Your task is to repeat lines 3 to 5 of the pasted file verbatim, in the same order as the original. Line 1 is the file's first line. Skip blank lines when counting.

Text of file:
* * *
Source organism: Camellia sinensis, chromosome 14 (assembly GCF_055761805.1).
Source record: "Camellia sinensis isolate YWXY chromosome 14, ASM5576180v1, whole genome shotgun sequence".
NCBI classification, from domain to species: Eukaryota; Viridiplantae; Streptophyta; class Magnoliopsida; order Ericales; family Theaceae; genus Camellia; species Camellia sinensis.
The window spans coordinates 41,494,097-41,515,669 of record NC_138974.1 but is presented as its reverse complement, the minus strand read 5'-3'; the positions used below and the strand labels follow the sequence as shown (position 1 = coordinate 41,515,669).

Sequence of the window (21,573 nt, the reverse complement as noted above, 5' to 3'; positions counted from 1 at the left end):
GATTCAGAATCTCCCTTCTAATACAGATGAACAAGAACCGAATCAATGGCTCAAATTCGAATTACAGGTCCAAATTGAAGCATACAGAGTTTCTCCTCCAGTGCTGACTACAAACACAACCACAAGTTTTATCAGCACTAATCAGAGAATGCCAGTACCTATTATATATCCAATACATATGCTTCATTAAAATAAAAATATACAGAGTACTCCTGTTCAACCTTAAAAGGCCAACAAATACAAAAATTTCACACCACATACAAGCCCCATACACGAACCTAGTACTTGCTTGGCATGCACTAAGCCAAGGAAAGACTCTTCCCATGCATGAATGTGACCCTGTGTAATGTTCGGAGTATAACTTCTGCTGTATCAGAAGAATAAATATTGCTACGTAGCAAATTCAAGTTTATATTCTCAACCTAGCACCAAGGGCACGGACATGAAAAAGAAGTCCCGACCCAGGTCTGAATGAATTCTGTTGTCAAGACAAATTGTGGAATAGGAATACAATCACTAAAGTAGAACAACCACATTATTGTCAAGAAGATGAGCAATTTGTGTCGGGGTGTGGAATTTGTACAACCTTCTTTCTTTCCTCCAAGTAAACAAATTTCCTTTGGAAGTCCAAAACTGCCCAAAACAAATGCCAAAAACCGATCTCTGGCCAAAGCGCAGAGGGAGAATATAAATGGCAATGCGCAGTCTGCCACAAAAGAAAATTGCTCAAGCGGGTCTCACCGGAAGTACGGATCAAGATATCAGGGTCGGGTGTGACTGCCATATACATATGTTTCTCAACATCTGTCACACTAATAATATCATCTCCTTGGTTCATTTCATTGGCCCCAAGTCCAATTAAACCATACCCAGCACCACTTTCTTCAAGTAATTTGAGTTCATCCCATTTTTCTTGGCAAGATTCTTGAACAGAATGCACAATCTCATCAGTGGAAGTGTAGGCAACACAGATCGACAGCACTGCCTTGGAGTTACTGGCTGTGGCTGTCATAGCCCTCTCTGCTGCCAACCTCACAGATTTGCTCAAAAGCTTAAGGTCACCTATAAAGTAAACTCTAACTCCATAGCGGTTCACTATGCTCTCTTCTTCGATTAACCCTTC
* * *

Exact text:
NCBI classification, from domain to species: Eukaryota; Viridiplantae; Streptophyta; class Magnoliopsida; order Ericales; family Theaceae; genus Camellia; species Camellia sinensis.
The window spans coordinates 41,494,097-41,515,669 of record NC_138974.1 but is presented as its reverse complement, the minus strand read 5'-3'; the positions used below and the strand labels follow the sequence as shown (position 1 = coordinate 41,515,669).

Sequence of the window (21,573 nt, the reverse complement as noted above, 5' to 3'; positions counted from 1 at the left end):